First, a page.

The attitudes are a study for an artist. There are not the stiff figures and sharp angles of our fencing; but the rounded limb, the gathered-up muscle, the balanced body:—instead of the glance of the steel there is that of the eye. The weapon is concealed under the hand, and pointing down, so that not a ray betokens it. There is no boxer’s fist or cestus, no crusader’s helm or hauberk, no Roman’s sword or shield. It seemed as if the hands and the eye of the man were equal to the claw of the tiger, or the tusk of the boar. It was a combat of beasts rather than a contest of men. There was the ambling pace, the slouching gait of the panther or the lion, or, rather, it was a mixture of the snake and the frog; gliding like the one and springing like the other. This is the war of the knife, the Pelea de Navaja, falsely interpreted war to the knife.
After missing a blow with the right hand, the knife, by a dexterous player, may be jerked into the left; but this, if unsuccessful, is inevitable death. To jerk it at your antagonist is not permitted by the rules of the game. By a sudden spring an adversary’s foot may be pinned after he has failed in a blow. The most deadly of these feints is to strike the foot of your adversary sideways and so bring him down. A celebrated Juccador named Montes (not the Torero), killed in this manner eleven men, and was at last so killed himself.
The mantle or jacket round the left arm is used, not for the purpose of catching the blow, but of striking off the adversary’s arm so that he may not reach. The guarding arm is always within reach, but always avoided; for to strike at it would leave your side open, and the safety consists in keeping under your adversary. The arms of the players were all scarred; but that was in ” love fights.” The edge of the knife is then blunted, or a shoulder is put to it, as in the case of the lances which they use with the bulls.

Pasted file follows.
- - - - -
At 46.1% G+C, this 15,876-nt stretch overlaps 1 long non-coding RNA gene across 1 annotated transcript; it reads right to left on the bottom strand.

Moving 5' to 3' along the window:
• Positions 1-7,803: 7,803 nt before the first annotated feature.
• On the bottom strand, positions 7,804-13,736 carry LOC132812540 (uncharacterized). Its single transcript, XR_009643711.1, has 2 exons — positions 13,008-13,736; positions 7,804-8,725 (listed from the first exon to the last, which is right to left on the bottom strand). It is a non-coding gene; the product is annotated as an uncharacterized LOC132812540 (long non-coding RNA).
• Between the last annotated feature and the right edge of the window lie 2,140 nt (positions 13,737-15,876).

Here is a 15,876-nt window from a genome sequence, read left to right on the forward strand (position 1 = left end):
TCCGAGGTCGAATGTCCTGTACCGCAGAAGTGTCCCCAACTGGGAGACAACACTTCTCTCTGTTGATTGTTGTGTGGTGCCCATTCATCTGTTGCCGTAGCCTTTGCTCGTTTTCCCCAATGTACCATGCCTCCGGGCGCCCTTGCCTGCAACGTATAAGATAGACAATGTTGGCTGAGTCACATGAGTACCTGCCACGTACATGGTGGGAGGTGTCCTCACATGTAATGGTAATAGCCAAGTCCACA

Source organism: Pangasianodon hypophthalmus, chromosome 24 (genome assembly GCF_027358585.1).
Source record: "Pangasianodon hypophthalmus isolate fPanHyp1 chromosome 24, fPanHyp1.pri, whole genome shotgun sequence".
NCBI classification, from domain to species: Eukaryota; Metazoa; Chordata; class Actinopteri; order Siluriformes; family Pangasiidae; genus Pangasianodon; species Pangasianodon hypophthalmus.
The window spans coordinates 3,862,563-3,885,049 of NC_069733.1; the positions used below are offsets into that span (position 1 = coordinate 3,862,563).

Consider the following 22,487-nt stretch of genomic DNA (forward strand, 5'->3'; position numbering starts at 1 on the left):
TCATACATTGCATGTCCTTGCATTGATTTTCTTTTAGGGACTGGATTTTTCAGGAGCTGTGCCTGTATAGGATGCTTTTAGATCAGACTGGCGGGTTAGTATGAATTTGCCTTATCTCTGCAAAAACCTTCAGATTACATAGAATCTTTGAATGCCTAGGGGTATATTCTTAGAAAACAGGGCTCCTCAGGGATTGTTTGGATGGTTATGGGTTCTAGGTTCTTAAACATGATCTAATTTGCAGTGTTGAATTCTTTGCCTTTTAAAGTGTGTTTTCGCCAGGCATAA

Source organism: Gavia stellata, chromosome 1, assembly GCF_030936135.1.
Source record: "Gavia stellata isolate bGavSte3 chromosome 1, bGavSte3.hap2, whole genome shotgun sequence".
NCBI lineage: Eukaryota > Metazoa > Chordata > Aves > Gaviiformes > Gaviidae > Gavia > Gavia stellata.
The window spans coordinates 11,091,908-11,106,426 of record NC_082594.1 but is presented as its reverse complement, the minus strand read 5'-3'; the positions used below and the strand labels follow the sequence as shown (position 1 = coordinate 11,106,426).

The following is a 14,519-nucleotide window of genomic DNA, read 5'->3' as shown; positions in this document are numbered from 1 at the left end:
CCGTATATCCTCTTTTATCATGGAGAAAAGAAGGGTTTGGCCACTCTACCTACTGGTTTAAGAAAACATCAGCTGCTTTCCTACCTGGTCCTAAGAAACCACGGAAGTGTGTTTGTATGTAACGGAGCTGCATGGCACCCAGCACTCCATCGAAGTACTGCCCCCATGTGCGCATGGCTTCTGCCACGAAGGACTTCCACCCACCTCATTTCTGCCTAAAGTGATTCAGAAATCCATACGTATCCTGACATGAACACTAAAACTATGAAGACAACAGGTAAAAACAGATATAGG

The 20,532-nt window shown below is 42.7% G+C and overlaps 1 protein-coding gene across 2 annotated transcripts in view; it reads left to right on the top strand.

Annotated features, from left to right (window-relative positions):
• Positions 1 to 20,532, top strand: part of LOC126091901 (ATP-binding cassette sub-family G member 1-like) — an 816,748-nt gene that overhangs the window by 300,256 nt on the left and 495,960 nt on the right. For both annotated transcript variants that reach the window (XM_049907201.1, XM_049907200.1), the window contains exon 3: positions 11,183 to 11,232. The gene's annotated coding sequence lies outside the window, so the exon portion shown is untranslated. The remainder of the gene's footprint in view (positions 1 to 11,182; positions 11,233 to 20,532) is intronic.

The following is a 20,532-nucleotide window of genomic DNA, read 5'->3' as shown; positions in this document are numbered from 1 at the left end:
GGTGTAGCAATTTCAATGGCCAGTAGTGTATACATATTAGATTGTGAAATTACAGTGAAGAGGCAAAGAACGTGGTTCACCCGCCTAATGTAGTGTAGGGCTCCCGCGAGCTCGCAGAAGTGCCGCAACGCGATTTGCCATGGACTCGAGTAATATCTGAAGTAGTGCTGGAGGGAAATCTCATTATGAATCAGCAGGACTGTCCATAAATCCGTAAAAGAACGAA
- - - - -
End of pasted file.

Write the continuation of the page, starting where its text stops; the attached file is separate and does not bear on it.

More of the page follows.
The Sevillian was right. This is not simple assassination: it is not the stab given in the dark, though of course we could only so understand a man being killed by a knife. A popular song at Seville is, the lamentation of a man imprisoned for “stabbing” another :—he exclaims against the wrong ; justifies his legitimate defence of his maja; calls upon the gaoler to testify to his treatment; and, failing to obtain sympathy, rushes to the grates and appeals to the people:—
“Si venga gente pora aca !”
There is no song sung with more fervour by the ladies.
This is the most deadly weapon I know; the dirk, the cama, the dagger, are grasped in the hand, and impelled by the leverage of the arm. The navaja may be so used, or plunged right on end like the Hindoo dagger, and also by the motion of the wrist alone: it more resembles mowing with the scythe than thrusting with a poniard: it is accompanied by the action of the sword, in which, as in fencing, the limbs come into play, and thus serves the purpose of a defensive weapon. It is the origin of our fencing; and against adversaries not acquainted with that art, or not armed for it, it still retains all its ancient superiority:—in all cases it would be a valuable accessory to other weapons, without being an encumbrance, and serving for all the ordinary purposes of a knife.
The navaja (pronounced navakha) is a clasp knife, —those worn by professed players are a foot long when closed. There is a spring to catch it behind, to prevent it closing on the hand. When opened there is the click as in cocking a pistol, and the sound is said to delight Andalusian equally with Irish ears. The art of fencing with it is called pelea de navaja.